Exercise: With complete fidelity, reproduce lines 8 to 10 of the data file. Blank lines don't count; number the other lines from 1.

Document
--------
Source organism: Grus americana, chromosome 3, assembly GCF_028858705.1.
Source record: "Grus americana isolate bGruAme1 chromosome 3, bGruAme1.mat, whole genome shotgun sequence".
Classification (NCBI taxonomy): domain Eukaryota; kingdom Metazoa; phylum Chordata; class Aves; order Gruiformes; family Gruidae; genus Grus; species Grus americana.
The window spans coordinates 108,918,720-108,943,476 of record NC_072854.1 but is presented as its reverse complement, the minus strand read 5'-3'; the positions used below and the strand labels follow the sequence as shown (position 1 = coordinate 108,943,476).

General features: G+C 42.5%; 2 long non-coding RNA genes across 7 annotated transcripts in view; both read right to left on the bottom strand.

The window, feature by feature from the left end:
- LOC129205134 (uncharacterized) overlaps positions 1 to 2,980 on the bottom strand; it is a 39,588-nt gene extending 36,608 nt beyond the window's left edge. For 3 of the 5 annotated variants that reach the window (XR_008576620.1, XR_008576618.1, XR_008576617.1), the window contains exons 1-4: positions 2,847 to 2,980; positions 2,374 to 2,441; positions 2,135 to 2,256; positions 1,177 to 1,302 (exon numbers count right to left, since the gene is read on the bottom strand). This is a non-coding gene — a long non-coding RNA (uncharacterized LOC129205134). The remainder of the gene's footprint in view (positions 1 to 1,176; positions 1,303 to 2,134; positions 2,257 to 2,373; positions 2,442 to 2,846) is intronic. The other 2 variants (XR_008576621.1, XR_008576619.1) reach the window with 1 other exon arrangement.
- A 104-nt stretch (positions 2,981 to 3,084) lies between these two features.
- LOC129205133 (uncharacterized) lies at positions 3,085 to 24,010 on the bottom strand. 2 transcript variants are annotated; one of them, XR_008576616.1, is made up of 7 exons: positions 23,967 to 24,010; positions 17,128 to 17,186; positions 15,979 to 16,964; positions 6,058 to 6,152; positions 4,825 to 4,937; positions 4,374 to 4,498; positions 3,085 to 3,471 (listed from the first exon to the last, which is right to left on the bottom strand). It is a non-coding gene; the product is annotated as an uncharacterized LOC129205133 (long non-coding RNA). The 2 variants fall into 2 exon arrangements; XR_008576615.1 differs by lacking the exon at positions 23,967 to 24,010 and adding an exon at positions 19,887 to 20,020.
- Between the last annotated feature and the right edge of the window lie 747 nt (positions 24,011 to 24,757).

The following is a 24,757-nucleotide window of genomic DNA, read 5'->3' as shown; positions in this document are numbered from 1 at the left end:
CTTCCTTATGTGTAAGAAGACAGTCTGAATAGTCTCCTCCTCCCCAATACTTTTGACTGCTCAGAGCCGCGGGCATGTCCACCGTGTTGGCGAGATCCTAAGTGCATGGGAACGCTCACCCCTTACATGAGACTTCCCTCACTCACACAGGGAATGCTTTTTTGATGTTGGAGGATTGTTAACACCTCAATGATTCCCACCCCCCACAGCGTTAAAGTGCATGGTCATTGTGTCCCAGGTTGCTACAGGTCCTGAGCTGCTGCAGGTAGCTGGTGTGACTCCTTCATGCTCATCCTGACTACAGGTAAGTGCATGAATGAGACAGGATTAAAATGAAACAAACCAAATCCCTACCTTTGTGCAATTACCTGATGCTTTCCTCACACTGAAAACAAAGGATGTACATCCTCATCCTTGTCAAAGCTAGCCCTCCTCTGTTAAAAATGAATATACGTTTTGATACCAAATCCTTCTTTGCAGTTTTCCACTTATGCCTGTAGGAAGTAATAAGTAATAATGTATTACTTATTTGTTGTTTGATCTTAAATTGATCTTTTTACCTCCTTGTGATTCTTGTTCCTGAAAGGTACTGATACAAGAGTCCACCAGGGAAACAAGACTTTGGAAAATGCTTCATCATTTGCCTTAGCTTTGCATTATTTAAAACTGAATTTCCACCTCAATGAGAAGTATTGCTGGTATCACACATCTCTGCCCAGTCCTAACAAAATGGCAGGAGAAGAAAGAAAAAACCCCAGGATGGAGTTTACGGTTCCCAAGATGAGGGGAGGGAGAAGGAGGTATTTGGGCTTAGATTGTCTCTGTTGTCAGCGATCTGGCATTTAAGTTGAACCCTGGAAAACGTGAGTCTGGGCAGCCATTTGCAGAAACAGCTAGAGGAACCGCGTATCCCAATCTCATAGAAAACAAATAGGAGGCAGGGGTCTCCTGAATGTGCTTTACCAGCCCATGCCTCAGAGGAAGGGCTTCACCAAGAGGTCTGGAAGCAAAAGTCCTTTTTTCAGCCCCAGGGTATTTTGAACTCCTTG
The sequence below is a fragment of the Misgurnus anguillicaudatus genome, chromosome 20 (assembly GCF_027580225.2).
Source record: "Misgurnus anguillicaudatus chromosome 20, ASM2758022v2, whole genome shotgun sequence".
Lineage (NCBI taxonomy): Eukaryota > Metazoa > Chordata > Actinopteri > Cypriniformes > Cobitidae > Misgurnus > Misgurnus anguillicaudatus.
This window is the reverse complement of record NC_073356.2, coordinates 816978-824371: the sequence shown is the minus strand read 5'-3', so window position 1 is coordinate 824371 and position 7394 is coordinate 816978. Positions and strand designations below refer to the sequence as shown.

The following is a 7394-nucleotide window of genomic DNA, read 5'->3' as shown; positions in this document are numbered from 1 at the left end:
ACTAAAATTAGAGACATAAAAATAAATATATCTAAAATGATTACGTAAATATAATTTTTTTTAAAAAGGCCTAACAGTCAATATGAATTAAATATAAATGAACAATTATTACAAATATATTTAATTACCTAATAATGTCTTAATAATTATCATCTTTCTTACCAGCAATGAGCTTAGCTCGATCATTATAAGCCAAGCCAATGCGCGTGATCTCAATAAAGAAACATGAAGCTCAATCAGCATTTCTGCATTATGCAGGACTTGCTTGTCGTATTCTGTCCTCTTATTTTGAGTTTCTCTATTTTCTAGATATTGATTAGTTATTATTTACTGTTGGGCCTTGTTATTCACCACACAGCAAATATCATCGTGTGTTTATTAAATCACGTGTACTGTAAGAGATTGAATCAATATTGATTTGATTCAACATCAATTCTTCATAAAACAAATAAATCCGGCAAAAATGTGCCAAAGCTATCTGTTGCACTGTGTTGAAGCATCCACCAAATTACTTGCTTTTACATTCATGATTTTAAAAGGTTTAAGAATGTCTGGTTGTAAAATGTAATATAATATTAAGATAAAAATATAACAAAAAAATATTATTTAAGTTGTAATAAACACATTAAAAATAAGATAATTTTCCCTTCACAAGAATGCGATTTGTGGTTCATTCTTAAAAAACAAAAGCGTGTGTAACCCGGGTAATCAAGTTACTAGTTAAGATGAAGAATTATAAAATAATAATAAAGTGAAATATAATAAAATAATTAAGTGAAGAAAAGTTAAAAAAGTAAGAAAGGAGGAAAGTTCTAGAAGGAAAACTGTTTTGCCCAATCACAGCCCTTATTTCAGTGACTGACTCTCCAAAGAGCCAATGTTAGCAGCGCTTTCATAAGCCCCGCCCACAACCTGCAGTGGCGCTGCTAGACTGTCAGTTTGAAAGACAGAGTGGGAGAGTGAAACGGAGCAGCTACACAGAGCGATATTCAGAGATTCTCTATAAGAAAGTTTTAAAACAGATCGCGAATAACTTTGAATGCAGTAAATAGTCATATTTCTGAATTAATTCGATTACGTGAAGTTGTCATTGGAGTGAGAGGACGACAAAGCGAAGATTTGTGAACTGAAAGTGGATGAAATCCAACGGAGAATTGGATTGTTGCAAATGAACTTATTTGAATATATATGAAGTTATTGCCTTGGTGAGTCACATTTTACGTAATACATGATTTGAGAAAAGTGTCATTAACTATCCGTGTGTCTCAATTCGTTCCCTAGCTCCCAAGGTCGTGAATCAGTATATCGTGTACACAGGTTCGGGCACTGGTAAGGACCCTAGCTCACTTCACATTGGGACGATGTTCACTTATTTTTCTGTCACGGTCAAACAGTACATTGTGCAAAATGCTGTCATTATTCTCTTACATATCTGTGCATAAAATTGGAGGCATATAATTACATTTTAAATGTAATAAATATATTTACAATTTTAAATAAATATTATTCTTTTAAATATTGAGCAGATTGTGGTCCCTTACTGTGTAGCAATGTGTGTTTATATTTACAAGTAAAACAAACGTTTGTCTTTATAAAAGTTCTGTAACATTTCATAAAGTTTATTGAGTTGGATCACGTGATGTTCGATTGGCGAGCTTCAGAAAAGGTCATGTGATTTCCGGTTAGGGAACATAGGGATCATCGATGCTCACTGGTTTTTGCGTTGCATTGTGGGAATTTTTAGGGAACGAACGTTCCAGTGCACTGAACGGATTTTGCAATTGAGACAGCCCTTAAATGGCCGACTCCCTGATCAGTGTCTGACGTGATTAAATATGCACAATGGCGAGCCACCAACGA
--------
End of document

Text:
- A 104-nt stretch (positions 2,981 to 3,084) lies between these two features.
- LOC129205133 (uncharacterized) lies at positions 3,085 to 24,010 on the bottom strand. 2 transcript variants are annotated; one of them, XR_008576616.1, is made up of 7 exons: positions 23,967 to 24,010; positions 17,128 to 17,186; positions 15,979 to 16,964; positions 6,058 to 6,152; positions 4,825 to 4,937; positions 4,374 to 4,498; positions 3,085 to 3,471 (listed from the first exon to the last, which is right to left on the bottom strand). It is a non-coding gene; the product is annotated as an uncharacterized LOC129205133 (long non-coding RNA). The 2 variants fall into 2 exon arrangements; XR_008576615.1 differs by lacking the exon at positions 23,967 to 24,010 and adding an exon at positions 19,887 to 20,020.
- Between the last annotated feature and the right edge of the window lie 747 nt (positions 24,011 to 24,757).